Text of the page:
Medium-weight pants or trousers. Basic jeans or a medium-weight pants work. You do NOT have to wear longjohns or thermal pants underneath. If you like the snug look and comfort of leggings, check out these warm winter leggings. They also have a pocket for when you need to quickly stash some change!Check prices for these warm winter leggings
A base layer. If you don’t want to wear too many layers, try this warm, fleece-lined cami! It’s thick and stretchy, and it can be a cozy layer under your sweater.
Warm winter tights are a must under a skirt or dress. These are warm, fleece-lined tights that will keep your legs warm! They’re soft and thick, and keep their shape after several washes.
A crossbody purse with a long strap so that you can wear it diagonally across your body. Better yet, get an anti-theft purse (see my guide). An anti-theft purse is cut-proof to prevent thieves from slashing your straps. It also has zippers that lock! I have this one below, and I love it. Highly recommended!
A warm scarf. I almost always wear a scarf every day in the winter in Barcelona. And when I don’t, I feel naked. I recommend always having your neck covered.
So, what’s better than a warm scarf that’s fashionable? This scarf that has not one, but TWO hidden pockets! This would be great to stash some extra cash or hide your credit cards or wallet if you don’t feel like carrying a purse.
Comfortable shoes. Of course, if you plan on doing lots of sightseeing. People here wear leather boots, and those fashion-y ugly sneakers! Shoes made of canvas made by Vans or Converse may not be warm enough during the coldest months. Check out this leather weather-proof boots! They’re great because you don’t have to worry about getting your feet wet in case it rains. They’re also casual enough for the day and dressy enough for the evenings.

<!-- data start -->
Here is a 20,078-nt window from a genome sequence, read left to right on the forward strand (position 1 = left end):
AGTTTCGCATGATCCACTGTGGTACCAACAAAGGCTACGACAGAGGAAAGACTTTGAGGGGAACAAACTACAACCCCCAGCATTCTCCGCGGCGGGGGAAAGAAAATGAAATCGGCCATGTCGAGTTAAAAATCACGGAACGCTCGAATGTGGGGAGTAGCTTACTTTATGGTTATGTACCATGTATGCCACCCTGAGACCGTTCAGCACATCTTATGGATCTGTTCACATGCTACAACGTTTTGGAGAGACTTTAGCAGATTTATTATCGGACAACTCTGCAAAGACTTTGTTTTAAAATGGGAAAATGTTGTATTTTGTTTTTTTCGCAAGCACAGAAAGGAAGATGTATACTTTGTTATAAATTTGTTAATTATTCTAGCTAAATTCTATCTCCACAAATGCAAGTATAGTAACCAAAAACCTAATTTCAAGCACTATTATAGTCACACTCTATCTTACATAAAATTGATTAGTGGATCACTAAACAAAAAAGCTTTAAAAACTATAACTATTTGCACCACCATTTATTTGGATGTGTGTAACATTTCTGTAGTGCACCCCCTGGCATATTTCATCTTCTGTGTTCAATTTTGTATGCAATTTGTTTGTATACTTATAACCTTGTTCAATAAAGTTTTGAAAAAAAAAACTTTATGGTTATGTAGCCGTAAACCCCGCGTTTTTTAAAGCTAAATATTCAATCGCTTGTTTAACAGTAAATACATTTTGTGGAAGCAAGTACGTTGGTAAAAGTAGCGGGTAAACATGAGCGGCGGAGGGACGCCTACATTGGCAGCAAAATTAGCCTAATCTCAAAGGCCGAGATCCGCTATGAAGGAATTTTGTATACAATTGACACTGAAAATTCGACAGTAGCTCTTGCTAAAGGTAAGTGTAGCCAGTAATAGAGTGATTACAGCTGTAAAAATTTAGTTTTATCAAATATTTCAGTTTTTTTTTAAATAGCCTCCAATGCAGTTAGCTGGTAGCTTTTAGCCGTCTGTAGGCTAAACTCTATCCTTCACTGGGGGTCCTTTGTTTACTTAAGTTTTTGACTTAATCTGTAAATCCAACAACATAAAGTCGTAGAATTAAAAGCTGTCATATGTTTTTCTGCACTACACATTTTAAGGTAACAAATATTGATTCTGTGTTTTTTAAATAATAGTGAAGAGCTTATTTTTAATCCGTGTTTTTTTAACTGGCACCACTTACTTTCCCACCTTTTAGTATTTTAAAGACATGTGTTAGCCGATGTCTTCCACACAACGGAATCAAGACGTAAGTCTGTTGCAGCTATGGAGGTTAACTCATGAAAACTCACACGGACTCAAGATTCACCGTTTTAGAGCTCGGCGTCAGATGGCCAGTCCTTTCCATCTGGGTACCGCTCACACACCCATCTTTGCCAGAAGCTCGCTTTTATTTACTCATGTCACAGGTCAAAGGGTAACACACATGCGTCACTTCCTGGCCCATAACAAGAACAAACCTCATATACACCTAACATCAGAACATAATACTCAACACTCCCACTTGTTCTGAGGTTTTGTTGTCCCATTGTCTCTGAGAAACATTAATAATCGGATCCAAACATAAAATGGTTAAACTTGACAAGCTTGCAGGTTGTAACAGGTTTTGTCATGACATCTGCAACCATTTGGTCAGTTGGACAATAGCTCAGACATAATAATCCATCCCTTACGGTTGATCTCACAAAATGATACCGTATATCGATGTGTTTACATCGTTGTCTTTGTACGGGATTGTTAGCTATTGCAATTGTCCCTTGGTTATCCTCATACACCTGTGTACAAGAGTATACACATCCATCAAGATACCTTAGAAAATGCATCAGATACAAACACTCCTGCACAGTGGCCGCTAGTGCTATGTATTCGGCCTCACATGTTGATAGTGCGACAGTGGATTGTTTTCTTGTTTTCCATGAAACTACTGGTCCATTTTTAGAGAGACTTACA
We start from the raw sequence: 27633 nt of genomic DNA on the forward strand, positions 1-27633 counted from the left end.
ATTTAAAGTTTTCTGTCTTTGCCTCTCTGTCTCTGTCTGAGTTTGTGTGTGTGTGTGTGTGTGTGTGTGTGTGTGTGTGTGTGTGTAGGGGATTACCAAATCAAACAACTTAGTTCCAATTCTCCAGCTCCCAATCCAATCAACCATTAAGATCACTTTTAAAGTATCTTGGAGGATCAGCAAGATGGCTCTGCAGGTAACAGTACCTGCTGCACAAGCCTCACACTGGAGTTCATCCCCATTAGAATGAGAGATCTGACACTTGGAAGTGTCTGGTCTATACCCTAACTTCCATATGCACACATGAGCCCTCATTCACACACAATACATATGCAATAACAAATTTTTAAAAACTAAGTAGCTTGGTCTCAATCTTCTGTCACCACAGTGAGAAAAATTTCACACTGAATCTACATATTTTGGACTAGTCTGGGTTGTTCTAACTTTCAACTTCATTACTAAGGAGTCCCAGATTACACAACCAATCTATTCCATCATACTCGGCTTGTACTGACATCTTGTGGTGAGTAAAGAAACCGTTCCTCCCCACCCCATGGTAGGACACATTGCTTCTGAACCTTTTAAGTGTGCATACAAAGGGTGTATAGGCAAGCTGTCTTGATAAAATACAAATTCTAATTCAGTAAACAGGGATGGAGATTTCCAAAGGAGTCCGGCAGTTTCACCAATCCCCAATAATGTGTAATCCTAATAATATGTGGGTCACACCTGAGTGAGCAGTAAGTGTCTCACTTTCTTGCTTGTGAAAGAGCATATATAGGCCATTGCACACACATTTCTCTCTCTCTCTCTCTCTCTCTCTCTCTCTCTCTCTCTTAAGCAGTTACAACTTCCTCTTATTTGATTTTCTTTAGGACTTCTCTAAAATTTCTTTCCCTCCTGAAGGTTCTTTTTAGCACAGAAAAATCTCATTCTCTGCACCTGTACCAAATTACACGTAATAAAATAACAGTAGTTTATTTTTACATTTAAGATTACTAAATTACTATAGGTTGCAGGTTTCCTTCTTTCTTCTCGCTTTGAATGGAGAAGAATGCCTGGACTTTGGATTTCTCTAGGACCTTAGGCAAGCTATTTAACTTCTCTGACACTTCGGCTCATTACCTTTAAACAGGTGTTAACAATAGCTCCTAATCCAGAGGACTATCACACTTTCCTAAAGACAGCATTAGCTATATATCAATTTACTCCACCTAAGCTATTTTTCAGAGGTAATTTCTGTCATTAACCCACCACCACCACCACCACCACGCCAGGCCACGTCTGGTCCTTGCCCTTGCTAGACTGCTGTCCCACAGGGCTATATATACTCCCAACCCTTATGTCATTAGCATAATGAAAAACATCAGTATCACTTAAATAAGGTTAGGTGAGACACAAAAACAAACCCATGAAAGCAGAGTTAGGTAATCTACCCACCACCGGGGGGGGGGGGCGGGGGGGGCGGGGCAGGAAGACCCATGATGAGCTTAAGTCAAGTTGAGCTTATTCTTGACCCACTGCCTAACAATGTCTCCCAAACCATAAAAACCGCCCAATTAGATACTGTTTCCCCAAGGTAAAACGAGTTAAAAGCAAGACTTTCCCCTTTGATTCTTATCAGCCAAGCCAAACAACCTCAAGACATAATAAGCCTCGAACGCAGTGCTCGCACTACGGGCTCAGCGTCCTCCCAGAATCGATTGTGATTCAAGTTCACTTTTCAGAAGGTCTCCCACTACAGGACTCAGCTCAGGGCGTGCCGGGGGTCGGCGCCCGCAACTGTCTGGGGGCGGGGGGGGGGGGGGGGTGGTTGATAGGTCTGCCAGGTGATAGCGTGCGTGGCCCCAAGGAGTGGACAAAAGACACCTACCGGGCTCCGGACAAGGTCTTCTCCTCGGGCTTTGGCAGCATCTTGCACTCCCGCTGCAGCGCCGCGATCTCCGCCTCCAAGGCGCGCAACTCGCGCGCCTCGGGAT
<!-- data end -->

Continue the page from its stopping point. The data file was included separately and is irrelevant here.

Unless you’re a child, an elderly person, or someone who thinks you get colder than most people, I don’t find mittens, gloves, hats, beanies, or earmuffs to be necessary during the day. But, if you plan to go out in the early morning or stay out late at night, your hands may be cold. So if you want to bundle up more, bring mittens or gloves at the least!
As a person who doesn’t like to overpack, I wouldn’t bring rain boots, a raincoat, or even an umbrella. It rains in Barcelona, but no more than a few days at a time at the most. Check the weather forecast to see if it will rain, then decide to bring these accessories or not. A waterproof jacket would work nicely! Just make sure your shoes are weatherproof if you’re concerned about water getting in them. You can always by a cheap umbrella as a souvenir if it does rain!
An external battery for your phone
I’m sure you’ll be taking tons of photos in Barcelona. So don’t get caught running out of juice. This external battery is light and handy in case you need to recharge.
An EU Type C Plug Adapter
You’ll need an adapter when you’re here, as Spain uses the EU Type C Country plug adapter with two round prongs. This is the only adapter you’ll need when you travel – anywhere in the world!
Check prices for this universal plug adapter
Need a Barcelona winter wardrobe idea? The ensemble below is for about 10 days, assuming that you won’t be doing any laundry. It’s smart urban style that’s classic but not boring. If you’ve seen my post on how to dress in Barcelona according to season, I still stand by my advice of wearing neutrals: grays, browns, blacks, and splashes of white. You can always play with color through your accessories. When packing, think of pieces that are indispensables and can be mixed and matched easily.
Have you been to Barcelona in the winter? Would you agree with my tips? Do you have any more to add?
California native, churro aficionado, and mom of 3, Justine Ancheta writes fervently about Barcelona and Spain. Since 2008, she's been eating burnt onions (calçots) and tripping on cobblestones in the Gothic Quarter. She shares tips on popular attractions, exposes offbeat non-touristy spots, and gives insight on exploring Barcelona with kids. Her next Catalan culture challenge: top level of a human castle (castellers).